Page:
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Here is what residents in East Florence said about slain officer Terrence Carraway

It’s impossible to find an East Florence resident who didn’t admire Sgt. Terrence Carraway.

“I miss a friend more than I miss a police officer,” William Johnson said.

Carraway died Wednesday in a police shooting at an upscale, housing development outside Florence. He and other law enforcement officers responded to Ashton Street after a 74-year-old man opened fire on Florence Sheriff’s deputies, authorities said.

Six other police officers were shot and wounded in the incident. Two have been released from the hospital.

Dotted with abandoned homes, overgrown yards and simple means, East Florence is a stark difference to the neighborhood where the shooting occurred. It didn’t mean Carraway treated anyone differently.

Ten locals gathered on South Gaillard Street Friday morning and the conversation quickly turned to Carraway, a man they knew for decades. Almost daily, Carraway could be seen driving the streets and talking to residents.

It didn’t matter if Carraway stopped to talk to someone because they were in trouble or to chat, East Florence residents said he treated everyone with respect.

“He was just a good man,” Johnson said. “He kept a lot of people from going the wrong way.”

Johnson and Carraway were friends for more than 20 years. Carraway coached youth football in Darlington and Johnson in Florence. They would play each other and developed a friendship. That is the person Johnson said he’s going to miss.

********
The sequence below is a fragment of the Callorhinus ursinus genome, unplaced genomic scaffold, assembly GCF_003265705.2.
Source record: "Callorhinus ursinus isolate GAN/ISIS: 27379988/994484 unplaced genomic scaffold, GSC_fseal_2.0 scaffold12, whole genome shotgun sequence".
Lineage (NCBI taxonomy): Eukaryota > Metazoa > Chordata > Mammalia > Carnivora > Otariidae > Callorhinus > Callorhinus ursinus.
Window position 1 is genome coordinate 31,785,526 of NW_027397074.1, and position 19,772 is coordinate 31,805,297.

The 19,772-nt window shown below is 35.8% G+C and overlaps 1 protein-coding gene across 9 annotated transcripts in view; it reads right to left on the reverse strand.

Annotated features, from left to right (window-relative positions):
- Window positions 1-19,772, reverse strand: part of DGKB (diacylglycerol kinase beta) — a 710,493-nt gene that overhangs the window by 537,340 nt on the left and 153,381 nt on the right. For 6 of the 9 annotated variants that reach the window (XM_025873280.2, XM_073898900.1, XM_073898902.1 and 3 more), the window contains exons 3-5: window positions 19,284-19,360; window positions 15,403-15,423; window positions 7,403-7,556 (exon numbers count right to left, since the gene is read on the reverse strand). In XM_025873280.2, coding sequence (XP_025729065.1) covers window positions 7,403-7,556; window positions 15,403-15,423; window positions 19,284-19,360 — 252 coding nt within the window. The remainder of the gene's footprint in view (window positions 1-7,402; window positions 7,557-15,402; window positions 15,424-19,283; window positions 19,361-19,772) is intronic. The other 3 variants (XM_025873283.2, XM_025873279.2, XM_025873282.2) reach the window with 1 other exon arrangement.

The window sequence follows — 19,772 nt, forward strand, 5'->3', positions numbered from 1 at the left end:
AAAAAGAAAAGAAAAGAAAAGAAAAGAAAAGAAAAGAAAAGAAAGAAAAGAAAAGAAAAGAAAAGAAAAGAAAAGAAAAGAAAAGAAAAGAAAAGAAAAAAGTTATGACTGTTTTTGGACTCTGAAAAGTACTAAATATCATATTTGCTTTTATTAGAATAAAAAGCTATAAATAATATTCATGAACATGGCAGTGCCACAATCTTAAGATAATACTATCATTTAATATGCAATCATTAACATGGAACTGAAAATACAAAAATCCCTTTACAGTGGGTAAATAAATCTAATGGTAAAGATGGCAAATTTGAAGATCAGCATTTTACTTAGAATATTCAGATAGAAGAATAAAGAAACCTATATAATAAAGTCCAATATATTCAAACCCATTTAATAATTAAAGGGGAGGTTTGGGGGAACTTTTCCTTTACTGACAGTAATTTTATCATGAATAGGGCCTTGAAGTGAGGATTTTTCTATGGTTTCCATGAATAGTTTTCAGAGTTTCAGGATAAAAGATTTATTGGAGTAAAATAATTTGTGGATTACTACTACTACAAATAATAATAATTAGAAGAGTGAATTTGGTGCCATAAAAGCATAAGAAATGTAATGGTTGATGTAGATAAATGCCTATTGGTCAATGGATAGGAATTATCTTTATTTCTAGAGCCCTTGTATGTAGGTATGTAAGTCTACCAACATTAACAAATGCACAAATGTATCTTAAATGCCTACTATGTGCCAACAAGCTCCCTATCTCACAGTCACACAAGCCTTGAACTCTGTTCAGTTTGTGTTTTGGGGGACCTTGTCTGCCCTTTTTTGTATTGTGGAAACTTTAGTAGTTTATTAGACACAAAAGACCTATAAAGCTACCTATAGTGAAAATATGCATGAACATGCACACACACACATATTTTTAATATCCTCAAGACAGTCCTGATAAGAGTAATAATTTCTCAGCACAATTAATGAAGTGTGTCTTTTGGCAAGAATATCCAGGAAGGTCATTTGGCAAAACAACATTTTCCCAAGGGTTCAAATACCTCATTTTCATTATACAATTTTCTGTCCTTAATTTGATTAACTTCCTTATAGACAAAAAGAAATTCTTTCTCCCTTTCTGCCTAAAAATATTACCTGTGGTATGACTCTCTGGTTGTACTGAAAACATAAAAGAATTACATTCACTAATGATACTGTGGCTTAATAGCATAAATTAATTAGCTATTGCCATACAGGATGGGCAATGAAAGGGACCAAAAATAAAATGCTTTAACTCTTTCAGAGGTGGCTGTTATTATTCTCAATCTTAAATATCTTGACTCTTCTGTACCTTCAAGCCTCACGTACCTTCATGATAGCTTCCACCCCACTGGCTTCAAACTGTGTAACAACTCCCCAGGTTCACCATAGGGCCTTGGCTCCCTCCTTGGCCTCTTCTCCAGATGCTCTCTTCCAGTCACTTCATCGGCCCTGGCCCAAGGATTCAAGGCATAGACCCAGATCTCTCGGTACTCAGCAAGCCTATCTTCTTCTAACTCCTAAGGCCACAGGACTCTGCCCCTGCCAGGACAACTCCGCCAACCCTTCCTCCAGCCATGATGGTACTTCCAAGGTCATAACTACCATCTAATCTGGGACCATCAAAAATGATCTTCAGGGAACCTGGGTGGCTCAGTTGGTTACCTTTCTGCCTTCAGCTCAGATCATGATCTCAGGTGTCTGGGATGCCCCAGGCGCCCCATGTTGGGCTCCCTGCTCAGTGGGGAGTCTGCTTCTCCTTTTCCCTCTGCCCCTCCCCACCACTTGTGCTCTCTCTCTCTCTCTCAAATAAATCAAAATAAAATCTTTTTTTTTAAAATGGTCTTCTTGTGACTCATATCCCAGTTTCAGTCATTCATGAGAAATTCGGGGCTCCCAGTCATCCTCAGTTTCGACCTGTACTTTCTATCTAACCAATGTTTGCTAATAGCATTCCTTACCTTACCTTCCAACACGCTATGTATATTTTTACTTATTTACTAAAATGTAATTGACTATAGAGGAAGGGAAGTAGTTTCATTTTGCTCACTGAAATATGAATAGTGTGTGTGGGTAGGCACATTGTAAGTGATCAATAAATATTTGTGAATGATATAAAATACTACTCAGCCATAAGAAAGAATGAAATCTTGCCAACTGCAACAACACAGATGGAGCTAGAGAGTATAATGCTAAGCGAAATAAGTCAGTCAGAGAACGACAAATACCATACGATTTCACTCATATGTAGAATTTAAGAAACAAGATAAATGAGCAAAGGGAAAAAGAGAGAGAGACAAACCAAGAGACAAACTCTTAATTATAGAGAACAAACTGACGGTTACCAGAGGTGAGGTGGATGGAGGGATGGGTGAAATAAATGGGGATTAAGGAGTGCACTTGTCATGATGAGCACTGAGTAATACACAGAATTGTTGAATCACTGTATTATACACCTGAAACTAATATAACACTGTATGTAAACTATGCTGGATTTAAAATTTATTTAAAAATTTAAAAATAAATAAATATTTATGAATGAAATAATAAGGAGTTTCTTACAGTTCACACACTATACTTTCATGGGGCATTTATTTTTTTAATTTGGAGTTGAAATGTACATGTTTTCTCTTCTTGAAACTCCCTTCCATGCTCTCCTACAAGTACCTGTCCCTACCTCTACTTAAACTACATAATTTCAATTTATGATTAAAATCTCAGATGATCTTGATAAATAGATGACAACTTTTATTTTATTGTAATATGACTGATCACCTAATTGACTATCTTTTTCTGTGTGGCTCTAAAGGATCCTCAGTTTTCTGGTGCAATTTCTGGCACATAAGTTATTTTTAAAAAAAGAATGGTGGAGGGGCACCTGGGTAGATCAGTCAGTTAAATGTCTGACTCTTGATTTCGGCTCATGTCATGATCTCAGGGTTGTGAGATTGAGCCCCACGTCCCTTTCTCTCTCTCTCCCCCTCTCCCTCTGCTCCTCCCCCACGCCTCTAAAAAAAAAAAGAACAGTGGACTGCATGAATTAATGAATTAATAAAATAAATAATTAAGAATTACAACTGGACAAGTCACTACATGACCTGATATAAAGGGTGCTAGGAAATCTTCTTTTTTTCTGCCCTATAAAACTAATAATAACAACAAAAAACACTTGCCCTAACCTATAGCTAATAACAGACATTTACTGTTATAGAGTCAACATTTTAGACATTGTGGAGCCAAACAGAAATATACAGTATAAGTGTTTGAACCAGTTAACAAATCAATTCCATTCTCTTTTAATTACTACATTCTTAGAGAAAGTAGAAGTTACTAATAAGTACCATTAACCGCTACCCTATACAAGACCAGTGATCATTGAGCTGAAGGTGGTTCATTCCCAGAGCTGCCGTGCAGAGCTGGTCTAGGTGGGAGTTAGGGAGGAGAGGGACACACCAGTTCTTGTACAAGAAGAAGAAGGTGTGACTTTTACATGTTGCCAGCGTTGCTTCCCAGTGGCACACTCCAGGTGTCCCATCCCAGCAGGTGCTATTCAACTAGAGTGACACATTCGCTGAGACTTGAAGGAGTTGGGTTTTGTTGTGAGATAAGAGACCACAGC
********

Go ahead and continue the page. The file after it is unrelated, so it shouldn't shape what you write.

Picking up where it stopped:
Any conversation about Carraway includes mentions of his smile. For many that smile was part of his uniform as much as a gun or a badge. Florence Police Chief Allen Heidler described Carraway as a “gentle giant,” so did locals.

Three years ago, Lauren Sansbury was robbed while working at a Phoenix Mart. Carraway left the parking lot minutes before the incident. He hated he missed the robbery.

“I’m always going to come and make sure you’re OK,” Sansbury recalled Carraway saying.

After that, anytime Carraway saw her red Pontiac in the lot, he’d pull in to chat. It was about anything and everything and not about police topics.

“Even if he was having a bad day, he would brighten up your day,” she said.

Tenny Teguese and Carraway spent hours together at Camp Fear, where she worked as a cook and he volunteered. The camp is for Florence youth.

“Everybody likes him,” Teguese said, a few tears rolling down her cheeks at the memories.

Carraway connected with people no matter their background and Teguese said he took the time to know the people. With the kids, he helped them stay out of trouble and made sure they were in school.

“He was a good person,” Teguese said. “He will be missed, he’s my friend.”

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